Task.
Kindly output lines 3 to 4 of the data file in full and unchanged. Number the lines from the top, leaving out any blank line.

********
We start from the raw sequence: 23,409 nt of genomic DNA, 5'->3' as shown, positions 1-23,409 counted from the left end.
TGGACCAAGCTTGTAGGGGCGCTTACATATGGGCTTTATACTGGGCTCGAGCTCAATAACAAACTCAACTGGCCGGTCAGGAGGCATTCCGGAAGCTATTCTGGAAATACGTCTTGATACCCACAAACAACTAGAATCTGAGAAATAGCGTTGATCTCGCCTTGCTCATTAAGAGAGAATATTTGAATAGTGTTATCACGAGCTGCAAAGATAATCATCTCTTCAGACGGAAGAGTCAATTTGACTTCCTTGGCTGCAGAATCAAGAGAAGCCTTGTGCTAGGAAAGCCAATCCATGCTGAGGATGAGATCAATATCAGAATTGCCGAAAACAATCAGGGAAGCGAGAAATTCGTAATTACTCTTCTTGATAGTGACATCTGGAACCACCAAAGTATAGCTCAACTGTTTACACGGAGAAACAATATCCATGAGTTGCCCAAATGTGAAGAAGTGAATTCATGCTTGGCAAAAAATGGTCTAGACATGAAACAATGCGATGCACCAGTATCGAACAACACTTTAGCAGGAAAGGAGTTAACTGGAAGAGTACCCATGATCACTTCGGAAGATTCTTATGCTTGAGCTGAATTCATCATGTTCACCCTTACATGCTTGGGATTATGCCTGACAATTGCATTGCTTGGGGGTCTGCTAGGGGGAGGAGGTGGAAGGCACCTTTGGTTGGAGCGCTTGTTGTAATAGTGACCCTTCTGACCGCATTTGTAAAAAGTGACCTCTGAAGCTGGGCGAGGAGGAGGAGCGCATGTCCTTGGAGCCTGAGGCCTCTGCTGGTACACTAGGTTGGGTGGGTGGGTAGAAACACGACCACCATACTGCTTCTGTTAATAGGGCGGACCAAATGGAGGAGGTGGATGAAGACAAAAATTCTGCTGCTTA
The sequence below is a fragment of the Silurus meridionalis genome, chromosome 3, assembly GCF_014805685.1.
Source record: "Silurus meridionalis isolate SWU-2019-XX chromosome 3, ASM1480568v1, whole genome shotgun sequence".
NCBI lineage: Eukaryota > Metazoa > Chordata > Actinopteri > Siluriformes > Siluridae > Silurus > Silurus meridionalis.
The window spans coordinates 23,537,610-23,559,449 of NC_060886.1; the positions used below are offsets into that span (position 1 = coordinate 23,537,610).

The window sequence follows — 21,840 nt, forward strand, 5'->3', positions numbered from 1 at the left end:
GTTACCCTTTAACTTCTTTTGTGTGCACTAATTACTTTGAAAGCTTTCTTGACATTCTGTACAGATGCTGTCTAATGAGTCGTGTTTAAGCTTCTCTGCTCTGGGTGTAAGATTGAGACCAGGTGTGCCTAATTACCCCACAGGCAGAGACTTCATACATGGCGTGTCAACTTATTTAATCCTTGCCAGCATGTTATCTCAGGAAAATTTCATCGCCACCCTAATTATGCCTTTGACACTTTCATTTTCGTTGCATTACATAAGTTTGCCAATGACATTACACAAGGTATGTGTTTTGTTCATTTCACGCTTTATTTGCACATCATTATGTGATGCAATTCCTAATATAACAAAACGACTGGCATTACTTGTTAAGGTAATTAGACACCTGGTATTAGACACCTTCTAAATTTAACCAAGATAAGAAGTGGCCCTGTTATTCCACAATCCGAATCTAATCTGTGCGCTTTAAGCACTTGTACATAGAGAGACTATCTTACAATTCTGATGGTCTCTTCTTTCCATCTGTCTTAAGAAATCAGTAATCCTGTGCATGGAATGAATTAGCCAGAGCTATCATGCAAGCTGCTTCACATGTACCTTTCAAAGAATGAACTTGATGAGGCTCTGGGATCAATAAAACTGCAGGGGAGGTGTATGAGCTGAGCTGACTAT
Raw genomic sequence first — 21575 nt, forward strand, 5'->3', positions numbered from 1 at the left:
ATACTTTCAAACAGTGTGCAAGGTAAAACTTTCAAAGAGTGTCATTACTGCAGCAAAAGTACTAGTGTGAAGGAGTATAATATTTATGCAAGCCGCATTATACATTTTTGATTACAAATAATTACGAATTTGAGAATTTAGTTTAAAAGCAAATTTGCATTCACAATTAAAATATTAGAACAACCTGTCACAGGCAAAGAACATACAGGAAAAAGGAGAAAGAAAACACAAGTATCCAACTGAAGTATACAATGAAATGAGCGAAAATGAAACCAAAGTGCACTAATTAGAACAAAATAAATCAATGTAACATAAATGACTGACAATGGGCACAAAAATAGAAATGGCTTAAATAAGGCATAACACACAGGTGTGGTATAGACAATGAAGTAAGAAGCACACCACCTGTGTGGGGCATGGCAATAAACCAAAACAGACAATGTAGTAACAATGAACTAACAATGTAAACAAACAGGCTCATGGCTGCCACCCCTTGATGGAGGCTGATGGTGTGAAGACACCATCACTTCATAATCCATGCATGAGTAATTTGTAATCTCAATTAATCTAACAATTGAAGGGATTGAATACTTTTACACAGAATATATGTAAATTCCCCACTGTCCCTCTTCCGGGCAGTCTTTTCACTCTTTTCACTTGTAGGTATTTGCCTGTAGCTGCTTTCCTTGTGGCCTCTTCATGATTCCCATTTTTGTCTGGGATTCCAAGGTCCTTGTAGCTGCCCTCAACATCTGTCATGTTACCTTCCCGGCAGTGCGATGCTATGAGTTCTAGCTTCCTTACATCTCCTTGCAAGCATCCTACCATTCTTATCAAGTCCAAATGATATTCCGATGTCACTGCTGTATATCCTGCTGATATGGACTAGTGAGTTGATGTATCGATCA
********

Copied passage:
The sequence below is a fragment of the Silurus meridionalis genome, chromosome 3, assembly GCF_014805685.1.
Source record: "Silurus meridionalis isolate SWU-2019-XX chromosome 3, ASM1480568v1, whole genome shotgun sequence".